Body Worn Video System
Body Worn Video (BWV) cameras are used by law enforcement agencies to capture audio/video recordings of incidents and interactions with general public, witnesses and/or suspects as they occur to aid in investigations and gathering of evidence. BWV is designed to add value to evidence gathered during an investigation and should not be relied on as the sole source for evidence.
The BWV System (BWVS) is a small camera that is either attached to a police officer's uniform, sunglasses or worn as a headset. The camera records audio and captures video of the officer's interaction with the public. Digital information recorded provides a record of events from an officer's perspective as they conduct their daily duties.
The BWVS is intended to overtly capture an accurate, unbiased and reliable audio/video account of incidents involving uniformed RCMP members. The intention is to enhance transparency and accountability if questions/concerns/accusations arise after an incident, and to provide evidence for prosecution should an incident constitute a crime.
The RCMP conducted a feasibility study of law enforcement use of body worn video (BWV) cameras which involved careful consideration of complex privacy, legal and policy issues. BWV camera equipment and technology is evolving rapidly. The RCMP continually reviews its policies, procedures and equipment to ensure it is using the most effective practices in law enforcement. This includes researching, and pilot testing new technologies. Our objective is to provide our front line officers with tools that are consistent with global changes in technology and social media and enhance their ability to respond to this new reality while ensuring both public and officer safety.
Evaluations were conducted at our training facility (Depot) in Regina, Saskatchewan to determine potential officer safety issues related to the feasibility of law enforcement use of this technology. The low risk Depot training environment provided an opportunity to evaluate the camera technology during scenarios involving all aspects of physical use of force, ranging from lethal confrontations to low risk interventions. Depot trials allowed camera characteristics to be accurately measured to support evaluation of RCMP requirements for the technology against repeatable incidents involving use of force interventions. Based on evaluation criteria and metrics provided in repeatable Depot scenarios, we were able to focus on specific variables during scenarios involving all aspects of physical use of force, ranging from lethal confrontations to low risk interventions to determine the optimal placement of the camera on the police officer in the conduct of his/her duties while still preserving public and officer safety and to determine the most advantageous features of cameras to fulfill the technical requirements of evidence gathering.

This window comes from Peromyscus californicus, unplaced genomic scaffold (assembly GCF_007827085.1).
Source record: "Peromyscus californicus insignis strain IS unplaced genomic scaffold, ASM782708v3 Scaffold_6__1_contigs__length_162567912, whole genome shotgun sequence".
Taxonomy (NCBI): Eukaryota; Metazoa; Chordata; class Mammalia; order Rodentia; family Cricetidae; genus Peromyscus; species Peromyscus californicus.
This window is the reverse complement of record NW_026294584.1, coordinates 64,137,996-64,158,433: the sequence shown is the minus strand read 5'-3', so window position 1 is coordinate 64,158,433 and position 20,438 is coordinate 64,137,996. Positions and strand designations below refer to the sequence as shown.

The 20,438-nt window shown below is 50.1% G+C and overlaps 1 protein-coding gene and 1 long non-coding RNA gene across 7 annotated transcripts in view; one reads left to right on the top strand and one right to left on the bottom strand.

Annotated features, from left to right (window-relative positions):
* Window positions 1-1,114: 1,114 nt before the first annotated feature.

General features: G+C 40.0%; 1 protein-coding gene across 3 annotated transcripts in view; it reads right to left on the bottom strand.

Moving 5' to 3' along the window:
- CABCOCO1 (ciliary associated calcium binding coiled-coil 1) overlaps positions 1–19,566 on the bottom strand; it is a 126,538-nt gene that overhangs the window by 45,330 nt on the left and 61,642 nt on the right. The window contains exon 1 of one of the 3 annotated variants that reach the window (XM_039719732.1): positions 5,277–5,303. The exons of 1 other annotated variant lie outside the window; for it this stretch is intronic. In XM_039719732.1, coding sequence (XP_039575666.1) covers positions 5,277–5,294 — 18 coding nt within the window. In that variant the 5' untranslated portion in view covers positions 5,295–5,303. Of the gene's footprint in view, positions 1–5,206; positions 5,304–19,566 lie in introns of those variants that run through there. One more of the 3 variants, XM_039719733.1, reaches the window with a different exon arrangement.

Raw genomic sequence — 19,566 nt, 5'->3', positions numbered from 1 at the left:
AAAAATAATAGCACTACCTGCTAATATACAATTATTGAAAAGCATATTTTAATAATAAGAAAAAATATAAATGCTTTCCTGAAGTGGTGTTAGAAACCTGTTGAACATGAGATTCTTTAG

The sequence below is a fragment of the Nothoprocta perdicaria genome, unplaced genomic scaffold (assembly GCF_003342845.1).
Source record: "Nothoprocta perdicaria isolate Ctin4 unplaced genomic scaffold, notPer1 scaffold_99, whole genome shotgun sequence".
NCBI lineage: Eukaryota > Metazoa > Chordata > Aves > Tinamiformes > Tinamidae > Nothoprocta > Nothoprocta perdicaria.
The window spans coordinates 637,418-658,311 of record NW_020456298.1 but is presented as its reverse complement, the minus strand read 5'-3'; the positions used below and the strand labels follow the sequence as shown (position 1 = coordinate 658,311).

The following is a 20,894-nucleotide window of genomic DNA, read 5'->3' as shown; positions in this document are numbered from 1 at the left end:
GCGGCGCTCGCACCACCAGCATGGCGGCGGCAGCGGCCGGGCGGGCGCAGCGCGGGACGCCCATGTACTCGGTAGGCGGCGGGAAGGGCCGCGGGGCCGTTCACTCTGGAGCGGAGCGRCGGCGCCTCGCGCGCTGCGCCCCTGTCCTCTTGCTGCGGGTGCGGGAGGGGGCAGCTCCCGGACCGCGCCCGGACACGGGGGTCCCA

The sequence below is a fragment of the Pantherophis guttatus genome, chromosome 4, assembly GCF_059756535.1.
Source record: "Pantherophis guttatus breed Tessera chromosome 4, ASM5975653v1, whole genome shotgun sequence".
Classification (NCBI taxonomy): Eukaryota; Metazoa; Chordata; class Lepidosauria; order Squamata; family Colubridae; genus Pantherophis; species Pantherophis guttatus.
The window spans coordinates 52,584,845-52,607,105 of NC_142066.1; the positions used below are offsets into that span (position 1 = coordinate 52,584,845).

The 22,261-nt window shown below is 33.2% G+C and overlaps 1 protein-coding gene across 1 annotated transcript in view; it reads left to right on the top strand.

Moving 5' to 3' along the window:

Police are making use of a relatively new technology to hold both police officers, and members of the public we interact with, accountable for any actions taken. Body worn video provides increased transparency and accountability for everyone, while also providing a first-person view of what a police officer encounters, in dynamic and high stress situations. Projects such as this one are designed to assess and determine the added value for new policing tools. As a modern police force, the RCMP constantly researches and assesses new technologies, to continue to meet its mandate to protect Canadians. The objective remains to provide our officers with tools that allow them to meet the challenges of modern policing in a constantly changing environment.
Privacy risks were identified in the PIA and mitigating recommendations as follows:
- The RCMP will amend the Personal Information Bank (PIB) RCMP PPU 005 to include information relating to the Body Worn Video System.
- RCMP has policy in place to ensure the consistent retention, purging and storage of BWV recordings.
- RCMP policy for BWV cameras will guides usage in situations where there is a very high expectation of privacy and will provide guidance when activation of camera must occur (i.e. when there is a high likelihood of use of force being applied to a subject).
- RCMP will not record every public encounter or conversation
- BWV camera deployed by the RCMP members in the lawful execution of their duties will be used in an overt capacity
- Where tactically feasible, RCMP members will inform citizens when they are being recorded.
- At the end of each shift, all recorded footage will be uploaded onto an RCMP approved secure storage device for disclosure, retention and purging purposes.
- Individual citizens may request access to their personal information. Requests for public access to BWV recordings under both the Access to Information and Privacy Acts can be submitted to the ATIP webpage.
- The use of BWV cameras will be communicated to the general public, especially in detachment area locations where cameras are deployed, as well as internally to our members to inform on BWV policy and best practices.
The BWVS is used to gather evidence for criminal prosecutions and to meet the RCMP's commitment to building relationships through fostering safe homes and safe communities across Canada. The RCMP mandate of preventing and investigating crime; maintaining peace and order; enforcing laws; contributing to national security; ensuring the safety of state officials and visiting dignitaries; and providing vital operational support services to other police and law enforcement agencies within Canada and abroad will be supported by implementing the BWVS. The BWVS will be operated at the member's discretion based on policy for interactions with the public. The RCMP is committed to safeguarding personal information that is collected and continuously reviews its policies and procedures to ensure compliance to federal legislation.
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